This brings me to another point. In my original post I pointed out that a collapse in the currency would result in hyper-inflation. I should clarify this, as I have noted comments (not made on this blog) which have imagined that the moment the currency collapses is the moment at which hyper-inflation appears. This was not my intended meaning. There will be a time lag, as existing contracts are fulfilled and so forth. Some products will see price inflation very quickly, such as imported foodstuffs, whilst other products may take a while for prices to inflate. However, the process will still be surprisingly rapid, just not immediate.
It seems that a very short question has demanded a very long answer. It is not a simple answer but I hope I have managed to be clear and consistent. Please let me know if I have been either unclear, or missed any key points.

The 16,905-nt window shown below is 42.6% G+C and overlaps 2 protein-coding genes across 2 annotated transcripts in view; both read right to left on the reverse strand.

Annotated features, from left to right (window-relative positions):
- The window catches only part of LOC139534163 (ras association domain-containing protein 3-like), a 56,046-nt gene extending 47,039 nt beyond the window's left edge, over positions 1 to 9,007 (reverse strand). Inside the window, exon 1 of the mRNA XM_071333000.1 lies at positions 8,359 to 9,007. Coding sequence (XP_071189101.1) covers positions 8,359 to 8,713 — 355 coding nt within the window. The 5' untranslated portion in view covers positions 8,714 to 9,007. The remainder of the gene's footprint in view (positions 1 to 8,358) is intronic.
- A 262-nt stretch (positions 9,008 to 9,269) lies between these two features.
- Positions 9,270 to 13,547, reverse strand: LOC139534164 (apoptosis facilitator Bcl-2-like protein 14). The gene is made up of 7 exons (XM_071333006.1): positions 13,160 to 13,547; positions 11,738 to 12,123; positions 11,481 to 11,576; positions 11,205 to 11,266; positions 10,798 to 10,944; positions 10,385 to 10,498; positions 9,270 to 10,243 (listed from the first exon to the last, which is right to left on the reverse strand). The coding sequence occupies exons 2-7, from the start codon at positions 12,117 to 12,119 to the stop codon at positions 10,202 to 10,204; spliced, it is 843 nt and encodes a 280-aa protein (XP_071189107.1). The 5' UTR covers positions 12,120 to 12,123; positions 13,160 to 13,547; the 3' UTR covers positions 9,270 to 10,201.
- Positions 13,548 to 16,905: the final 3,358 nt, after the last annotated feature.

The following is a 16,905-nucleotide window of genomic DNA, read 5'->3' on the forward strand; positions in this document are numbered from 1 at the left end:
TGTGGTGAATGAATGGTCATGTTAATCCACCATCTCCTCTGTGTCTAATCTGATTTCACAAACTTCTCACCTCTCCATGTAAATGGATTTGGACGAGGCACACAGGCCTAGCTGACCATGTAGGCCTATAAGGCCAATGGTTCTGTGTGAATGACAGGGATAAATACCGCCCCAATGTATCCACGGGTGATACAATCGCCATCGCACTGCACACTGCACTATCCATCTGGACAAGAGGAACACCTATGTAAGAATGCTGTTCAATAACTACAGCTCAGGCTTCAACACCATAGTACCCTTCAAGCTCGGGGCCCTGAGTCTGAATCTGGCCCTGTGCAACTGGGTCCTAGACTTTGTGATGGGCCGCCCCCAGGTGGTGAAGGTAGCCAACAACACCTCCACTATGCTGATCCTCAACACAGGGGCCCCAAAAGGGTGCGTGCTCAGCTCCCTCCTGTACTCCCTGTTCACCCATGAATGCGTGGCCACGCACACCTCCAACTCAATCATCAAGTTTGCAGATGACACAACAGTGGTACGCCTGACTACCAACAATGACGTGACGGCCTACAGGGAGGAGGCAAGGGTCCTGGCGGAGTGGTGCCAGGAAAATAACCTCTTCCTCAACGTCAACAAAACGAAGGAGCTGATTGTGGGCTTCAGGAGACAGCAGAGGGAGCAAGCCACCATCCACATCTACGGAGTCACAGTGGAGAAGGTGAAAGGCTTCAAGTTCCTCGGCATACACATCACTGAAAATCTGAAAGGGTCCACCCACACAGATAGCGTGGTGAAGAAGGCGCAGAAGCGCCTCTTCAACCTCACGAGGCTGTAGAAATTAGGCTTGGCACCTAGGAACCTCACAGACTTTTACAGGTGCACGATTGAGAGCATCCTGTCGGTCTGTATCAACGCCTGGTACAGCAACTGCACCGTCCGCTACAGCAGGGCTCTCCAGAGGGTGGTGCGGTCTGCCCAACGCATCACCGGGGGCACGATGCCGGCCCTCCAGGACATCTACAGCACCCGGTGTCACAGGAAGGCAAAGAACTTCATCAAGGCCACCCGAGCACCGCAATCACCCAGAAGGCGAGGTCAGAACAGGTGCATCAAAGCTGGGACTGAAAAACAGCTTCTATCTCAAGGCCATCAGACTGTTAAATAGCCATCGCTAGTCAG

Note 2: I have had several questions regarding the impact of hyper-inflation on ordinary people. Steve Tierney, for example, asks about the social effects, but that goes beyond the remit I have given myself in this blog. I will let others consider such impacts. However, with regards to the economic position of individuals, this is more within my scope. The problem here is that the question becomes huge, and is not suitable for a brief answer. As such, I will apologise for not addressing this question at this time, and may discuss it later. I also need to look at a few case studies of inflation to have a better understanding, as my concern to date has been where and how we are getting there, rather than what happens when we arrive.